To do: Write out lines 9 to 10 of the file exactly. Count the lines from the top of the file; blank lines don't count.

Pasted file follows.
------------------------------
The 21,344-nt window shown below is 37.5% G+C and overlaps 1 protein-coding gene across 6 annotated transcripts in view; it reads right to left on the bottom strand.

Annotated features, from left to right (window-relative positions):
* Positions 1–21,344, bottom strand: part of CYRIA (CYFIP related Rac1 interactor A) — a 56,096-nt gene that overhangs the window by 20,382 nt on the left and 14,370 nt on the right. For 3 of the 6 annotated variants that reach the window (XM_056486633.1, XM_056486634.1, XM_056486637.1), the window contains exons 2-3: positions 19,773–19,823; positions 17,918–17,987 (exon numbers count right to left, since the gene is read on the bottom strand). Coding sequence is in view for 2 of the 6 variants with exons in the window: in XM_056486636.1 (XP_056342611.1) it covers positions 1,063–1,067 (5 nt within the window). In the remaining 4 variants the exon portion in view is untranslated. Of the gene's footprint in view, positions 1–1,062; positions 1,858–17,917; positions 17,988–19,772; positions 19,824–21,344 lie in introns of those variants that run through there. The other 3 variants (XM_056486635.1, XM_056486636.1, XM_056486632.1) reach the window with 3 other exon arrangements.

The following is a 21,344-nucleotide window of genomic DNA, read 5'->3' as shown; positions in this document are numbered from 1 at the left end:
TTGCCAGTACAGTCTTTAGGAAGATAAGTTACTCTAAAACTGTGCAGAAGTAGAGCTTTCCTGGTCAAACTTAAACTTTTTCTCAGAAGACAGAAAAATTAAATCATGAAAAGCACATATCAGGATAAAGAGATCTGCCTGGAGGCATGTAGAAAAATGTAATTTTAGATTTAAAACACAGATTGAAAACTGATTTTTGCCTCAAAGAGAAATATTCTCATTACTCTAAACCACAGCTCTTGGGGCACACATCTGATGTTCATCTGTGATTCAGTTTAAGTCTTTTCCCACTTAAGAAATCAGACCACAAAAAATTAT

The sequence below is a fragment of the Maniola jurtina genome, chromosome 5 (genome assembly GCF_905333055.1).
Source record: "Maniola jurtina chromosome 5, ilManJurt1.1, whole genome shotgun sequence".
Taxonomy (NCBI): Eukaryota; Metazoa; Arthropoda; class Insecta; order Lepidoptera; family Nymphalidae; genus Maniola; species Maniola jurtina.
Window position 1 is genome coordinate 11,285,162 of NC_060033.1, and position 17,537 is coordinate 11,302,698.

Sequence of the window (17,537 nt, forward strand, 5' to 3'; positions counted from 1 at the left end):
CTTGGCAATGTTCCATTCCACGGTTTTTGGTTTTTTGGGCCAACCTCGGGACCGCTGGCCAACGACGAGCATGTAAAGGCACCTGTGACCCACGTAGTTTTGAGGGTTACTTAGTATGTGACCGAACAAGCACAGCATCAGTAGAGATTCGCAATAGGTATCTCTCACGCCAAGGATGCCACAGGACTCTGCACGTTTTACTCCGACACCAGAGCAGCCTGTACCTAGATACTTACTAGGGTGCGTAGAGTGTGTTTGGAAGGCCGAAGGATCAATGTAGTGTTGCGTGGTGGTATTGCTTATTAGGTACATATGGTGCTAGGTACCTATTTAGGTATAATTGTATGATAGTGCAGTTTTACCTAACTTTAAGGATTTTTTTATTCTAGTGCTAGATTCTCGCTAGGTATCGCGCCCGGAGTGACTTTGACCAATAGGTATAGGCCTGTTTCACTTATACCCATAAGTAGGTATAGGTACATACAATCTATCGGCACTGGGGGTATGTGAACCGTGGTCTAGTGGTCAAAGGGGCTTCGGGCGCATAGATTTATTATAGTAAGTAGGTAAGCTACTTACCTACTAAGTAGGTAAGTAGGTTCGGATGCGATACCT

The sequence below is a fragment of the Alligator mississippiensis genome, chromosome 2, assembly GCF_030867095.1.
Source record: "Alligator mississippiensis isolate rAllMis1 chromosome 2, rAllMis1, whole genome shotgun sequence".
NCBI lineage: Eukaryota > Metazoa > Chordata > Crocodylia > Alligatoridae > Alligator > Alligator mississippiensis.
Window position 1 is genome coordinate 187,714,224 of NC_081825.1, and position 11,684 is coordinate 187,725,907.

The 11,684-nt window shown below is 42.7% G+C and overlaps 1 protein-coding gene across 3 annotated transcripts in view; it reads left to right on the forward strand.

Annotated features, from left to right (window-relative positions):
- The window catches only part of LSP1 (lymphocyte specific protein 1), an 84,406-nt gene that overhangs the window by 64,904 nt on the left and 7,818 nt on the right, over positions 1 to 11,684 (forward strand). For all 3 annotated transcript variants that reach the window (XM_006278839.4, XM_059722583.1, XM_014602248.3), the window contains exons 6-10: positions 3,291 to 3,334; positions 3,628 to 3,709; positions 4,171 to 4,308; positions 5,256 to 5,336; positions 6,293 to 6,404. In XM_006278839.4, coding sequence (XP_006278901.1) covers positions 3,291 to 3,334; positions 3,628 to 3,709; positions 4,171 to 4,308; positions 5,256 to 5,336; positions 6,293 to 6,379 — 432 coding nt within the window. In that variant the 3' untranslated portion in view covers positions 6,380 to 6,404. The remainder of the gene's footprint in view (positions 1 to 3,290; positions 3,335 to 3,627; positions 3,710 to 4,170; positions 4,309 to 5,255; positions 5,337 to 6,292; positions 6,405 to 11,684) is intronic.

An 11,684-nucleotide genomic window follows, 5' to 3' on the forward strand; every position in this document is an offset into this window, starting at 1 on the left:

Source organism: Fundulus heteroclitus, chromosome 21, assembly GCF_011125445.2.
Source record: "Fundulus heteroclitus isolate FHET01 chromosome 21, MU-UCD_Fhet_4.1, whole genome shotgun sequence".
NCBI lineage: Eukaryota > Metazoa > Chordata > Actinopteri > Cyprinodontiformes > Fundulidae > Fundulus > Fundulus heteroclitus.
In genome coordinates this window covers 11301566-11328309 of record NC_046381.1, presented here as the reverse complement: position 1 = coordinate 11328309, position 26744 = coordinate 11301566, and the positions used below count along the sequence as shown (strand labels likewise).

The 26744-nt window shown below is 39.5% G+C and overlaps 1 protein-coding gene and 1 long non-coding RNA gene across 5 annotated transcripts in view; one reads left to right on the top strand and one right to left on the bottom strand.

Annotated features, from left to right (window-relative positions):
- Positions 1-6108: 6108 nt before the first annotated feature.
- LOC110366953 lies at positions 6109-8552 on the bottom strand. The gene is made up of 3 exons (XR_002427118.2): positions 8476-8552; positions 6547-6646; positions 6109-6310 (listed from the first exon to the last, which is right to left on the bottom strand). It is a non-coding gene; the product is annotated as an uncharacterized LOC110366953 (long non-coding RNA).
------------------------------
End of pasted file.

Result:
Window position 1 is genome coordinate 11,285,162 of NC_060033.1, and position 17,537 is coordinate 11,302,698.

Sequence of the window (17,537 nt, forward strand, 5' to 3'; positions counted from 1 at the left end):